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I have to suggest a method in order to produce $\ce{F2}$. It also says that I should consult the redox potential values. I know that there is a way to produce fluoride which is:

$$\ce{K2[MnF6] + 2 SbF5 -> 2 K[SbF6] + MnF2 + F2}$$

I also know that it can be produced by the electrolysis of non-aqueous halides ($\ce{KF}$).

Why do I have to check the values of redox potential? I know that $\ce{F2}$ can't be produced by the electrolysis of aqueous solutions because it oxidizes water.

Is this method correct?

\begin{align} \ce{2 K+ + 2 e- &-> 2 K} \\ \ce{2 F- &-> F2 + 2 e-} \\ \hline \ce{2 K+ + 2 F- &-> F2 + 2 K} \end{align}

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    $\begingroup$ RE: "Is this method correct?" // You jumped to the ending without telling the story. How do you propose to get $\ce{K+}$ and $\ce{F-}$? (I have real nice method in mind...) $\endgroup$
    – MaxW
    Feb 25, 2017 at 23:39
  • $\begingroup$ Very related: chemistry.stackexchange.com/questions/44296/… $\endgroup$ Feb 26, 2017 at 4:06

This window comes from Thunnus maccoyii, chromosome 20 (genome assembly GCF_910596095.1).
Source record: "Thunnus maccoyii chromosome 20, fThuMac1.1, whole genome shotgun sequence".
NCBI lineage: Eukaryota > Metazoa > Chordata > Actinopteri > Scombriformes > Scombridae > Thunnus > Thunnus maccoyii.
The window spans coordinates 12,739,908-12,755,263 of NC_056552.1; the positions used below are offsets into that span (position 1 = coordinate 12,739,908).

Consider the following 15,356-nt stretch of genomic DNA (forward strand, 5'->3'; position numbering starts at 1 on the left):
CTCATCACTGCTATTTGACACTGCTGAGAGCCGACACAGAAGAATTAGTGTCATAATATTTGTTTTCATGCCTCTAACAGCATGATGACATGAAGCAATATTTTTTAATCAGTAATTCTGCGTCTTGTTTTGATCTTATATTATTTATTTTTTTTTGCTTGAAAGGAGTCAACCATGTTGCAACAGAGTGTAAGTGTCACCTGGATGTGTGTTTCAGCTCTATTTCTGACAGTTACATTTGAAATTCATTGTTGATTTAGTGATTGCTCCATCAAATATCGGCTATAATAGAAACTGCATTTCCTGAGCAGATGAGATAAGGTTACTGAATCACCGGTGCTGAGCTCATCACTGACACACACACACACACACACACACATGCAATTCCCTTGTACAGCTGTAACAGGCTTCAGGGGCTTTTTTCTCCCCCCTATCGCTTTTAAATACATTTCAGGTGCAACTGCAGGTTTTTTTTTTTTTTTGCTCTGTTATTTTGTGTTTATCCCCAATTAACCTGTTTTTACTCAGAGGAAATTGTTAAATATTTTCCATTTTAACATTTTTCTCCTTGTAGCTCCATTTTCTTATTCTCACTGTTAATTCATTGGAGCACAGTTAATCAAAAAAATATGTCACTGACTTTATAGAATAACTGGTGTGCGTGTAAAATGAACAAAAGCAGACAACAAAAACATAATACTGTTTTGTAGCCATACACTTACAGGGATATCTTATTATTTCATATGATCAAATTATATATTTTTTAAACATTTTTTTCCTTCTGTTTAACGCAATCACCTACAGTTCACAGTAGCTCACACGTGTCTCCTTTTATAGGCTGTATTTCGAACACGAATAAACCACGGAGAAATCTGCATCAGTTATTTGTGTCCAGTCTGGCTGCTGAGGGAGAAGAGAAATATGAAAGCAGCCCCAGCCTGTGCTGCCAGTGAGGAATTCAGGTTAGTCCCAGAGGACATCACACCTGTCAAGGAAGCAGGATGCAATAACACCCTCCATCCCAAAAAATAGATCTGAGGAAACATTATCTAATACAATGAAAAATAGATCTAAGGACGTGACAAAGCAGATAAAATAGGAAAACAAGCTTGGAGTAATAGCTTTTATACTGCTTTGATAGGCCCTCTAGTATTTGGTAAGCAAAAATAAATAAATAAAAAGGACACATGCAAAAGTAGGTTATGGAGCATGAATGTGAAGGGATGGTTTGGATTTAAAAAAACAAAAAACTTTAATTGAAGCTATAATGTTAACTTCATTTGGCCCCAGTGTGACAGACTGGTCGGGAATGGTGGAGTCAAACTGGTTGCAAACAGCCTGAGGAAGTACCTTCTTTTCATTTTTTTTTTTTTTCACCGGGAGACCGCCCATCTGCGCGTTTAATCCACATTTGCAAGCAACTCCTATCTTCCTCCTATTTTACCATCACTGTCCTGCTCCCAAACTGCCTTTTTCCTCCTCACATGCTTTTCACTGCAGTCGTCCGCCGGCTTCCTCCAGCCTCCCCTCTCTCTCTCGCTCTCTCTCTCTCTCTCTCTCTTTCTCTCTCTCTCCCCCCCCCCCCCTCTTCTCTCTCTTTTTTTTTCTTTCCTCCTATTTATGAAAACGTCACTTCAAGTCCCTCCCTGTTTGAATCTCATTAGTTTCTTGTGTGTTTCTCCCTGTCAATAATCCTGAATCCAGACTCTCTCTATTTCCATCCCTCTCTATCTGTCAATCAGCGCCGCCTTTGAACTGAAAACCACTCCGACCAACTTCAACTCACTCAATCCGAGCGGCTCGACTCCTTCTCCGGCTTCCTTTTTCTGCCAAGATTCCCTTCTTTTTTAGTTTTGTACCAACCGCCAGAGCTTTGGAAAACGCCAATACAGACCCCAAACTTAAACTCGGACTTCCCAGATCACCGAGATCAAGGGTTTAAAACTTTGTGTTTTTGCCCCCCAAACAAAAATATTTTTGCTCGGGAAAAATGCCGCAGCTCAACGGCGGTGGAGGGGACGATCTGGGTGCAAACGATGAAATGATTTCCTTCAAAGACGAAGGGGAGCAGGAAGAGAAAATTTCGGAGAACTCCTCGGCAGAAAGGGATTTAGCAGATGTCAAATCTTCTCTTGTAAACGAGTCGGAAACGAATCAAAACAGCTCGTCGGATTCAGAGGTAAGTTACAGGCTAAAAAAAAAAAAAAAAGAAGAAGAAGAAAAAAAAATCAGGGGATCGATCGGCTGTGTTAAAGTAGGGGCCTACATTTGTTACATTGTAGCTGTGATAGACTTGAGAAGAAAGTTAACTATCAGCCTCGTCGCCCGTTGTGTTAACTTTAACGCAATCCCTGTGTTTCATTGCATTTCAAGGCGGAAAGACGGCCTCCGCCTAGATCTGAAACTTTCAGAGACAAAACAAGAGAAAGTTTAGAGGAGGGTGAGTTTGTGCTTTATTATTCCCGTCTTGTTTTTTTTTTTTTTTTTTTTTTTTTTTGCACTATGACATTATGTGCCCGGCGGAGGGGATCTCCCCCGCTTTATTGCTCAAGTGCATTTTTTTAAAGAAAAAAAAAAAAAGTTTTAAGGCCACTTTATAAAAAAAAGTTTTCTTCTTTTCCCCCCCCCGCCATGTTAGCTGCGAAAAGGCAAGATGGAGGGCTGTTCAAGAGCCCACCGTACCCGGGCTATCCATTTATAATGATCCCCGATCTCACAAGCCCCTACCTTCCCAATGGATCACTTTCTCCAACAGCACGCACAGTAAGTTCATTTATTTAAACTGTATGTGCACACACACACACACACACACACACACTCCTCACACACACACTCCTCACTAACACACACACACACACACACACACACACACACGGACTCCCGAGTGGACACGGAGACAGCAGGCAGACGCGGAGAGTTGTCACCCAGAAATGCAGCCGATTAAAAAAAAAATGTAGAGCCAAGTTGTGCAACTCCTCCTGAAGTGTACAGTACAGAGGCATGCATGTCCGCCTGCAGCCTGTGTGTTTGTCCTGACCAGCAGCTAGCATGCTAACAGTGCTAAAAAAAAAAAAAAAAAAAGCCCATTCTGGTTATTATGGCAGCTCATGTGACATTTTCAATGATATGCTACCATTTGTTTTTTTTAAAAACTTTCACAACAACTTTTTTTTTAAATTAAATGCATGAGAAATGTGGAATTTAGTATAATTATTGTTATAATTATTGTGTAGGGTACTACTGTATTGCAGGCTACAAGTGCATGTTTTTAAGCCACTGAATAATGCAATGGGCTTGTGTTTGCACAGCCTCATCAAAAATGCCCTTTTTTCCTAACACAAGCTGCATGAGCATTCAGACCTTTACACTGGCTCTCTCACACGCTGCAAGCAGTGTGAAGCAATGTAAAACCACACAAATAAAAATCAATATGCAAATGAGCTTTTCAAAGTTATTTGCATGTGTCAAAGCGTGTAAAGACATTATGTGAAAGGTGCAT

• $\begingroup$ It is a Lewis acid-base reaction. $\endgroup$ Feb 26, 2017 at 4:07
  • $\begingroup$ My question is not about the first reaction. Also, using KF helps increasing conductivity. For example, when we want to achieve industrial production of Cl2 we can use the electrolysis of melt NaCl. I assume that I have to consult the values of redox potential in order to decide who gets the electrons. But I can't figure out what I should use in order to produce F2. $\endgroup$ Feb 26, 2017 at 15:55
  • $\begingroup$ I don't know if the production of fluorine gas has a similar method like the production of Cl2 which is: Cathode(-) : Na+ + e- → Na and Anode(+) : 2Cl- → Cl2 + 2e- and after electrolysis we get the Cl2. But I don't know that I will use for anode and cathode. $\endgroup$ Feb 27, 2017 at 11:01

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